...and they probably would have done so a fourth time on August 21st (remember, this is the House GOP begging a Republican-appointed federal judge from pulling the trigger on a ruling in their favor), except...well, I think what happened instead was this:

On August 1, 2017, the United States Court of Appeals for the District of Columbia granted the motion of the attorneys general of 17 states and the District of Columbia to intervene in House v. Price. House v. Price is before the D.C. Circuit on appeal from the ruling of a district court judge in favor of the House of Representatives in its lawsuit claiming that the reimbursement of insurers for reducing cost sharing for low-income qualified health plan enrollees is illegal because Congress had not appropriated funding for the payments. The judge enjoined the payments but stayed her order pending an appeal and the Obama administration in fact appealed. The states had moved to intervene, claiming that they had an interest in the action and that the Trump administration was not adequately defending their interest.

...oh, and while she was at it:

...The court further ordered that the case would continue to be held in abeyance, with status reports at 90-day intervals and the next one due on October 30, 2017. With their status as parties to the case, however, the states may well next seek to get the case moving again.

In other words, the Congressional Republicans managed to deliberately delay a ruling in their favor by a Republican-appointed federal judge not once, not twice, not three times but four times, stretching the ruling out by nearly a full year...because they were terrified of the consequences of their own actions (or in the case of their failure to formally appropriate CSR payments, their lack of action).

Adding to the irony, of course, is the fact that the GOP added language to do just that, both the House and Senate versions of the very ACA repeal bills which failed earlier this year. Both versions included explicit CSR appropriation language at the very end...but cut it off after two years as part of terminating the program altogether.

Since then, of course, there were bipartisan efforts by the Alexander-Murray committee to put together an ACA stabilization bill which included at its heart...funding CSR payments for the next two years.

Meanwhile, some carriers pulled an Eric Cartman and bailed altogether, while the rest jacked up their 2018 rates to cover their asses on the reasonable assumption that CSR payments would indeed be cut off at some point. exactly what happened exactly one week after I originally posted the above backstory. On October 12, 2017, Donald Trump, after threatening to do so for months, did indeed order the Department of Justice to drop their appeal of Judge Collyer's ruling...which in turn dissolved her abeyance...which in turn led to her original ruling being implemented, which in turn meant that CSR reimbursement payments were indeed cut off effective at the end of last September.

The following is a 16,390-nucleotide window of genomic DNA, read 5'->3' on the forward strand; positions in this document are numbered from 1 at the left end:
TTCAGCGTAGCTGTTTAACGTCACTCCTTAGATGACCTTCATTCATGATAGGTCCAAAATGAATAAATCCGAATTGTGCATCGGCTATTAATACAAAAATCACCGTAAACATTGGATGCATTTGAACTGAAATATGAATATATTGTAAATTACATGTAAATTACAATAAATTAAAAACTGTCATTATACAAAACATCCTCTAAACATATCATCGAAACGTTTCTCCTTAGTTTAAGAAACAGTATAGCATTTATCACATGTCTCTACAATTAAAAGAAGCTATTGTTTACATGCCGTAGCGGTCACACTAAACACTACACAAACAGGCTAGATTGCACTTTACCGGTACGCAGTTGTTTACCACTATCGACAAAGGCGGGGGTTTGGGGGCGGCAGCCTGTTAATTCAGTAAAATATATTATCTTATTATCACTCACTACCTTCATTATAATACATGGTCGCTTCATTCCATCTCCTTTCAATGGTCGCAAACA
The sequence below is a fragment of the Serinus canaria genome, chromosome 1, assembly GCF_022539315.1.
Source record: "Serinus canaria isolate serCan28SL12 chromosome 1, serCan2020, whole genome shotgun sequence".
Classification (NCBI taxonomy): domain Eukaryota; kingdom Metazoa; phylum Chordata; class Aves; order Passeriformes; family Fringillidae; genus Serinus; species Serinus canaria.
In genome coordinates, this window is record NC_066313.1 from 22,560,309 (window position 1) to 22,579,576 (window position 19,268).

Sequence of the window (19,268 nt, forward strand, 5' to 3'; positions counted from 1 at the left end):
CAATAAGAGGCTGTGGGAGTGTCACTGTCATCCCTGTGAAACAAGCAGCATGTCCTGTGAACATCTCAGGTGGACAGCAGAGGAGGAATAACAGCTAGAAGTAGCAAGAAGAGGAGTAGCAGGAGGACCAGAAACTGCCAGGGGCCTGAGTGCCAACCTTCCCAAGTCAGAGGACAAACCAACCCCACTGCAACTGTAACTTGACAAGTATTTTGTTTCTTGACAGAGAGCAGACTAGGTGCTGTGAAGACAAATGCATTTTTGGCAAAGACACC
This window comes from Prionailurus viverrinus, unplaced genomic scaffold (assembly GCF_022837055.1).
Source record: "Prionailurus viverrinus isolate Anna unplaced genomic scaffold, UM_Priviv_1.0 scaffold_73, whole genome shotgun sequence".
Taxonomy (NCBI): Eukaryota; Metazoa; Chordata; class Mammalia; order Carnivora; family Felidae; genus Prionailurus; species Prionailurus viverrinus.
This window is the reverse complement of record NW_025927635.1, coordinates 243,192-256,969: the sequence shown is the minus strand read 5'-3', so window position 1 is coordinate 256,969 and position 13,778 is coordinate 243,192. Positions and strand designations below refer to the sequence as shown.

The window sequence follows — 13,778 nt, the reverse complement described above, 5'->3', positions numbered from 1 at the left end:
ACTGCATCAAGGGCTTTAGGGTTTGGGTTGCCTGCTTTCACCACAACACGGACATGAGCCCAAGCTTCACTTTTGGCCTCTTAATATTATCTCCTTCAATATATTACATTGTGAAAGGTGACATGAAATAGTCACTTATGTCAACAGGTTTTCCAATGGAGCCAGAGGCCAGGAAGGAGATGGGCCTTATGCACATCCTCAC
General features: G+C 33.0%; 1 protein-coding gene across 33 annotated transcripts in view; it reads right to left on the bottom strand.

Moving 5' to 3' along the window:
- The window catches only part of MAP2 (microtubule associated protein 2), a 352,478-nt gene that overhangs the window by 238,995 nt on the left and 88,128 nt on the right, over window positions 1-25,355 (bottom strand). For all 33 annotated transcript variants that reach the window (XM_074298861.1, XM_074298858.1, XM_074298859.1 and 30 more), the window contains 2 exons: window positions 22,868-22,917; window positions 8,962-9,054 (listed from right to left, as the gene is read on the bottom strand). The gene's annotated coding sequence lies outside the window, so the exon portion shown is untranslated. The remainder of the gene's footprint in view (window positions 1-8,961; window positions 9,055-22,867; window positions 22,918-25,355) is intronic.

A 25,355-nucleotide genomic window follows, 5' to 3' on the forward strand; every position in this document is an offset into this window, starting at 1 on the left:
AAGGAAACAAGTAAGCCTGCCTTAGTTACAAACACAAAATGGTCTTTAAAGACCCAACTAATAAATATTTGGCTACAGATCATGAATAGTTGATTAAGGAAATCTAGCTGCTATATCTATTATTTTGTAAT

Most of the insurance carriers had seen this as the likely outcome months ahead of time and had priced their 2018 premiums accordingly, loading the millions of dollars they expected to lose in 2018 into higher rates. The ones who hadn't quickly scrambled to do so at the last minute.

David Anderson of Balloon Juice and I, among others, spent much of last fall pointing out that there's a potential way to turn the CSR lemons into lemonade, via "Silver Loading" and especially the "Silver Switcharoo" gambit. The very simplified version is this: Due to the unusual way that the formula for ACA premium tax credits are calculated and the way that loading the cost of missing CSR reimbursements tie into that, in many states, subsidized exchange enrollees would actually see a significant increase in their premium tax credits while CSR enrollees would continue to receive their financial assistance as well!

In other words, instead of screwing over ~16 million people on the individual market, Trump and the GOP's CSR sabotage gambit could potentially end up helping about half of those folks and not hurting most of the rest. On paper, this sounds like a brilliant workaround to the problem, and in practice it ended up mostly working out: Around 9.8 million subsidized enrollees saw their net premiums either drop substantially or, at worst, remain around the same, while around 6.5 million unsubsidized enrollees saw their premiums spike significantly, with about half of that spike being caused specifically by CSR losses being loaded into the full-priced premiums one way or another.